• Also interesting – in verses 38 and 40 – Jesus’ body is mentioned 3 times. But in 42, it is not his “body” that is laid but simply Jesus.
4.  “Nicodemus, who had first come to him by night…” – it must be day still. This is supported by 19:31 where the Jews ask for the killing process to be sped up so that the bodies wouldn’t be there when Sabbath began and the burial wouldn’t be work. Moreover, in themes of light and dark, especially juxtaposed to Joseph’s secret discipleship, Nicodemus must be coming into the light both in believing in Jesus and public declaration of his faith.

5.  Canonically speaking – could we call “myrhh” an inclusio for the Gospel sense it only appears here and the beginning of Matthew. It would seem to connect Jesus’ incarnation and death, which both illumine the other in powerful ways. 
  •    Bringing together the incarnation and death of Jesus is not uncommon in theology or hymns. Wesley writes, “He left his Father’s throne above, so free, so infinite His grace/ Emptied Himself of all but love, and bled for Adam’s helpless race/ ‘Tis mercy all, immense and free; For, O my God, it found out me!”

6.  Litra(n) – occurs twice in John, and nowhere else in the NT, is found here for the hundred/seventy-five “pounds” of aloe-myrrh mixture. In John 12, the other occurrence, Mary takes the “pound” of expensive perfume and anoints the feet of Jesus, wiping it with her hair. The setting in John 12, Lazarus’ death and resuscitation, this anointing, Judas (the betrayer), Jesus predicting his own death, and, “the next day” Palm Sunday – the beginning of Holy Week. Clearly Jesus death and burial preparation is in view for both occurrences.

7.  Why is there so much spice and mixture mentioned and brought? Whether it is 75 pounds (CEB, NASB) or about 100 pounds (NRSV) that seems like a lot. Is that usual or is this for Jesus the King (John’s Jesus - see note on myrrh and Magi above)?

8.  “Bound” – Jesus’ body is bound here. We see a couple occurrences, the first being Lazarus’ bound body and Jesus’ command to unbind him (Jn 11). In John, we also see Jesus being bound in ch. 18. Jesus was also sent bound to Caiaphas the high priest. I wonder if “bound” in the death sense (here and ch. 11) for this author is being bound (in the captive sense) for death. Is Jesus being bound/captive for Death (personified)? I know it is custom to bind the dead, but I can’t seem to shake the notion that Jesus is defeating death by bringing the antidote – eternal life. Death and perishing are the enemies of God in this Gospel.

9.  “Custom”/ethos – this seems like it would be the word that would tie my priest/temple theory together in regards to Jesus’ body. The first use of ethos in the NT is connected to “priesthood” in Luke 1:9. Unfortunately John doesn’t have any other uses of the term. In Acts it becomes a key term “ethos of Moses” as Paul gets accused of violating these.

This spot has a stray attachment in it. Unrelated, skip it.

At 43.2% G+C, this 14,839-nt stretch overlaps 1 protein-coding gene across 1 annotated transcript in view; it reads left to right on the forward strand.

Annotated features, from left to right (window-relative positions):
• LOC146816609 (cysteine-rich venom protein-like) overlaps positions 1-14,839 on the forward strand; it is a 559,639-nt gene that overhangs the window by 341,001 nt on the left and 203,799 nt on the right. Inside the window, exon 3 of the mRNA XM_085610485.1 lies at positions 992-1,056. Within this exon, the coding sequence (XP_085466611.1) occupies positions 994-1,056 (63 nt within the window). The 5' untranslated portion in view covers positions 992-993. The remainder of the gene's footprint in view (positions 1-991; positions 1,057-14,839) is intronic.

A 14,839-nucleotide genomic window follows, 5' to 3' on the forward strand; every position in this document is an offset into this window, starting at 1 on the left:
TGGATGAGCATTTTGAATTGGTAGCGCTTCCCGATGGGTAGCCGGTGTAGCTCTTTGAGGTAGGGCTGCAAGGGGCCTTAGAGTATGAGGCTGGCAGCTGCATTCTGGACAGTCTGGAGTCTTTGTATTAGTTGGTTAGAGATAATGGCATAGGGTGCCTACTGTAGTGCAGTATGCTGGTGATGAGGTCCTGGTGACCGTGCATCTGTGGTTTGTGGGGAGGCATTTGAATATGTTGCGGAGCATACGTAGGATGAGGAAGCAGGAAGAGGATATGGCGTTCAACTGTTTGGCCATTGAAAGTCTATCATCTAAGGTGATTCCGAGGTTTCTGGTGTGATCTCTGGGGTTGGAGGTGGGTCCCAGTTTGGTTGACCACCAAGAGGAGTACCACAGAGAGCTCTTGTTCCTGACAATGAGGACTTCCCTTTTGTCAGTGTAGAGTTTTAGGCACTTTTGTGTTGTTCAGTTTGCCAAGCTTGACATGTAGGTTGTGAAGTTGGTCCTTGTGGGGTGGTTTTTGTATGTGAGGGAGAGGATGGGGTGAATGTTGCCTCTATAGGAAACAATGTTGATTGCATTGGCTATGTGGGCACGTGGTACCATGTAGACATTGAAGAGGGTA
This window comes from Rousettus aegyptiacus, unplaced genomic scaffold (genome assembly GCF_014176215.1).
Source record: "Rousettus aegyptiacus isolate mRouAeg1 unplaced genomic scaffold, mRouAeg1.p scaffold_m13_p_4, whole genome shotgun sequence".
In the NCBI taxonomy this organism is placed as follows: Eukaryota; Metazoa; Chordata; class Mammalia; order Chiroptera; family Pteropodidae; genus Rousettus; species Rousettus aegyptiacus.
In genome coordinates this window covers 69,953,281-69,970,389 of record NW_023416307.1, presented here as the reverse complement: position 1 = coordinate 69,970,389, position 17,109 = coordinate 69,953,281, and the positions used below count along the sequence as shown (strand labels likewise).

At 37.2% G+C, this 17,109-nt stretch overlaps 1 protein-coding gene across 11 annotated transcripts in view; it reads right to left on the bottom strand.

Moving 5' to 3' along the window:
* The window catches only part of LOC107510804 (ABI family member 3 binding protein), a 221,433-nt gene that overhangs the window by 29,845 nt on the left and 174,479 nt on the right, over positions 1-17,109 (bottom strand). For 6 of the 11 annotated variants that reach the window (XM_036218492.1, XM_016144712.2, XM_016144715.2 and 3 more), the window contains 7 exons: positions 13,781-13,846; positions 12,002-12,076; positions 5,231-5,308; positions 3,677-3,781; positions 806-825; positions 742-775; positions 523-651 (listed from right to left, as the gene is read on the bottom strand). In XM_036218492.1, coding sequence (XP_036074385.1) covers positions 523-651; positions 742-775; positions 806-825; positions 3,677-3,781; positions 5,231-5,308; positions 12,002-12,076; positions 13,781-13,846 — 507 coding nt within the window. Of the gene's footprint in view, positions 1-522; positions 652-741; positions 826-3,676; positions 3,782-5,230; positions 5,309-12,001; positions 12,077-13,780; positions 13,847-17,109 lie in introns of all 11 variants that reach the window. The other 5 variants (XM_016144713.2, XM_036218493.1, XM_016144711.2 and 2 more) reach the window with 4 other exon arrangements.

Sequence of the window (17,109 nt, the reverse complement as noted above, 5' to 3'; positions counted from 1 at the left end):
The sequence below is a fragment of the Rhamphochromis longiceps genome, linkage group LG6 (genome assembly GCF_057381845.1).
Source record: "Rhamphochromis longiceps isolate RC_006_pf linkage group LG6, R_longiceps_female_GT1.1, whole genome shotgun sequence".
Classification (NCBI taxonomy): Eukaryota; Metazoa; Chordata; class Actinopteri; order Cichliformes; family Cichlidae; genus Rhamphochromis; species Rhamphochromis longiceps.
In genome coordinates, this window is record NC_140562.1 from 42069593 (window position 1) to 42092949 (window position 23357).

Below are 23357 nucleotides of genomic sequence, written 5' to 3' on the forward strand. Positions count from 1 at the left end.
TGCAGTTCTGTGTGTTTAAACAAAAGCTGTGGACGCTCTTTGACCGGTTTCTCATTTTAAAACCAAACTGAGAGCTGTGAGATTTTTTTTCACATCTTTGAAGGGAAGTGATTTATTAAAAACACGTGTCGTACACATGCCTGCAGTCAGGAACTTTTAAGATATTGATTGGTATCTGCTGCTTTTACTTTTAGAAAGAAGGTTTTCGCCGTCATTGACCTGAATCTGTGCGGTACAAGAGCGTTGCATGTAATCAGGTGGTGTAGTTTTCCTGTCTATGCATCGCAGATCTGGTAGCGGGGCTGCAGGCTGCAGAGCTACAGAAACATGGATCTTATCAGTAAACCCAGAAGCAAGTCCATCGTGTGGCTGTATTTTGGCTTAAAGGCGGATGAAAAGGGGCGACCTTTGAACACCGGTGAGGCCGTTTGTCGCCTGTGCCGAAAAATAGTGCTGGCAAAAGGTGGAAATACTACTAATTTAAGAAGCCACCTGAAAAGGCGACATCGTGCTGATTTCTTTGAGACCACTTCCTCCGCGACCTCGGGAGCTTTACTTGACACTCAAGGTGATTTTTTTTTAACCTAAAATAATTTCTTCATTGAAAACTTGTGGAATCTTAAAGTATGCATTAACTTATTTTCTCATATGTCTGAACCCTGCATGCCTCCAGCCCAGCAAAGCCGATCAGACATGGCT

10.Kepos – “Garden” (more like "orchard") seems to be used here with some strategy. First, I would want to check to see if the same word is used in the LXX for Adam and Eve’s garden in Gen. 2. At first glance it would seem that this isn’t the case. Chapter 2 uses “paradise” and it is translated garden – or so it seems. Second, I would like to follow the word in John. In this account, the disciples enter a garden at the beginning of 18 (the first occurrence). This is where Judas betrays Jesus. Peter’s denial of Jesus is connected to the valley when a family member of the ear-cut victim recognizes Peter from the valley the night before (second occurrence). And now (third and last occurrence – unless you count 20:15) Jesus is placed in a garden. In a very figural reading, I wonder if this garden serves as a reversal of Adam and Eve. Jesus enters the garden, Judas betrays and Peter denies (the sins) and Jesus’ dead body is laid here. Later, the resurrected Jesus will be confused for the gardener (20:15 – kepouros). If the Genesis garden is being recalled, and I am critical that it is, it could be a theological interpretative move for a reversal of Adamic curse.  But more than reversal, Jesus is the gardener of new creation and this garden serves as the seed-bed where the grain of wheat goes to die so that it can rise again and bear much fruit (John 12 – “Very truly, I tell you, unless a grain of wheat falls into the earth and dies, it remains just a single grain; but if it dies, it bears much fruit. Those who love their life lose it, and those who hate their life in this world will keep it for eternal life. Whoever serves me must follow me, and where I am, there will my servant be also.”).